The retail giant is nearing a market cap of $2 trillion. Its third-quarter earnings hit new records and beat Wall Street expectations after the company recorded sales of $96.1 billion, representing a 37% year-over-year increase — a record for Amazon sales over a three-month period. The company is also expected to post record fourth-quarter sales, which will likely reflect huge online shopping numbers amid the holiday season.
The e-commerce platform also recently extended its arm into the pharmaceutical industry so that customers can now complete pharmacy transactions directly from their Amazon mobile apps.
Like Zoom, however, Amazon’s rapid growth and changes to procedure in 2020 led to some concerns over the company’s practices and employees.
Several employees were fired after speaking out against the e-commerce behemoth’s working conditions amid COVID-19, and others joined them in staging virtual walkouts and protests. One notable employee, Christian Smalls, was fired in late April after voicing concerns about conditions and has since sued Amazon over discrimination allegations.
Amazon offered $500 bonuses to essential employees who worked through June and invested about $4 billion in COVD-19-related initiatives in the second quarter of 2020. It also made 150 process updates in an effort to prevent the spread of the virus, according to a blog post.
Medicine goes digital
As coronavirus lockdowns kept Americans from working, learning and shopping in person, it also drove people away from visiting physical healthcare centers, leading to an anticipated surge in telehealth, or digital health services ranging from primary care to therapy.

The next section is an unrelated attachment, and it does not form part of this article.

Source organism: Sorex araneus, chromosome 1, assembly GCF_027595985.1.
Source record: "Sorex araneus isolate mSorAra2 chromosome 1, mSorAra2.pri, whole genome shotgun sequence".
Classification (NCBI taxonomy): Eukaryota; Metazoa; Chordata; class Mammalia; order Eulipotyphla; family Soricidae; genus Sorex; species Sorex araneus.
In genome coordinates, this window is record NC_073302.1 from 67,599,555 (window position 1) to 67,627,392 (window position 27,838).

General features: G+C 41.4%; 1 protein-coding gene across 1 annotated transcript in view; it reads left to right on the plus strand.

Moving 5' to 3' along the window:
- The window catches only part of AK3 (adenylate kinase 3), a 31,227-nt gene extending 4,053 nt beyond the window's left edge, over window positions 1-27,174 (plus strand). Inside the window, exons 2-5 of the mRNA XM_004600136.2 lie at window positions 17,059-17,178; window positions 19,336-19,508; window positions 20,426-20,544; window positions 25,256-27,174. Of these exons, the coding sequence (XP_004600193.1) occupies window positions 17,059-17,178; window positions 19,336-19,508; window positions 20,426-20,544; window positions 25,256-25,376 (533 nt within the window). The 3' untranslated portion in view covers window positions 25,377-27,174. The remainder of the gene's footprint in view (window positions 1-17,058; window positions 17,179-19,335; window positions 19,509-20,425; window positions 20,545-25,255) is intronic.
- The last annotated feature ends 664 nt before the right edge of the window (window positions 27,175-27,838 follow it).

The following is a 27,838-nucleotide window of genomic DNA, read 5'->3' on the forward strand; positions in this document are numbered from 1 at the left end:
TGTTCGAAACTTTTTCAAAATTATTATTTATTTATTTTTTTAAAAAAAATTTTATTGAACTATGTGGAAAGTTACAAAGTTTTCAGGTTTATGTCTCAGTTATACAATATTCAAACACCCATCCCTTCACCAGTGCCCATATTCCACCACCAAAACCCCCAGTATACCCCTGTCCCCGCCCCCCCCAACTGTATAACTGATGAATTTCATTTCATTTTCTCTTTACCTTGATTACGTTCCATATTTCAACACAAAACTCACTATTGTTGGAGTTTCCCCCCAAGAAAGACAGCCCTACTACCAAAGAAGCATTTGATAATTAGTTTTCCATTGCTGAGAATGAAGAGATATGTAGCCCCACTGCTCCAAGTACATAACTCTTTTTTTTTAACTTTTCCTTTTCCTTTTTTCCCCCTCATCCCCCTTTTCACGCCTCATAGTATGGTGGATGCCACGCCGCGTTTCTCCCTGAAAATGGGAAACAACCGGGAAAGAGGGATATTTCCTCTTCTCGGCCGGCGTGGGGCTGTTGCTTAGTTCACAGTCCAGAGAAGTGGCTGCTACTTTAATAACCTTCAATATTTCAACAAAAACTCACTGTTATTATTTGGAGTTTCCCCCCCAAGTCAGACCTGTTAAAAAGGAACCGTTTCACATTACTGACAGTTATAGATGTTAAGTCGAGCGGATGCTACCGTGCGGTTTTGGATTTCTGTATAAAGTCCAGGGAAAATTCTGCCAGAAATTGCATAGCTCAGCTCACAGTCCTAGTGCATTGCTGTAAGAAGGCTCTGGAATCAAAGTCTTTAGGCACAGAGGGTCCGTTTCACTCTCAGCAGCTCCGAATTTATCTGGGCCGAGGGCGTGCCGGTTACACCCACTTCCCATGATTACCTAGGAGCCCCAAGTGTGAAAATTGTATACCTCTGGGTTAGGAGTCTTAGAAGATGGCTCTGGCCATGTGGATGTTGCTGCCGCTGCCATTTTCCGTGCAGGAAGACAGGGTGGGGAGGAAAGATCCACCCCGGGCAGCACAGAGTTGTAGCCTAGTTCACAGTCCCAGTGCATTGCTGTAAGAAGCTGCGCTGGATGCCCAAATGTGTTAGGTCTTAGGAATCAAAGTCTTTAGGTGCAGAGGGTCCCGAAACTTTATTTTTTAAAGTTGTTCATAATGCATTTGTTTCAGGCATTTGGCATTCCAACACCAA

The majority of U.S. hospitals currently have telehealth apps or platforms to serve patients remotely.
An Oct. 22 survey from the COVID-19 Healthcare Coalition that included responses from more than 1,500 physicians and other healthcare professionals found that 75% of medical workers believe telehealth provided patients across the healthcare spectrum access to better quality care.
Additionally, more than 80% of health care professionals said telehealth proved to be a more timely option for patients.
“Telehealth and remote care services have proven critical to the management of COVID-19, while also ensuring uninterrupted care for 100 million Americans with chronic conditions,” American Medical Association President Dr. Susan Bailey said in a December statement. “How telehealth will be used after the pandemic is in the balance, and no one wants to see new access to telehealth suddenly halted.”
She added that it is time for “government officials, physicians, patients and other stakeholders to work together on a solid plan to support telehealth services going forward.”
TikTok’s time to shine
TikTok, a short-form video app, also fell into the spotlight in 2020 for two reasons.
First, the app’s popularity has continued to surge since it was acquired and rebranded by Chinese tech giant ByteDance in 2017, and its popularity was only strengthened by COVID-19 lockdowns. Second, the Trump administration threatened to block the app within the U.S. if it did not give Americans more control over the company’s operations, citing national security concerns with the app’s owner.
TikTok came into the limelight after the U.S.-based, six-second video app Vine shut down in 2016 following its struggle to make a profit. Vine and YouTube users flocked to TikTok, and the app’s popularity exploded between 2018 and now.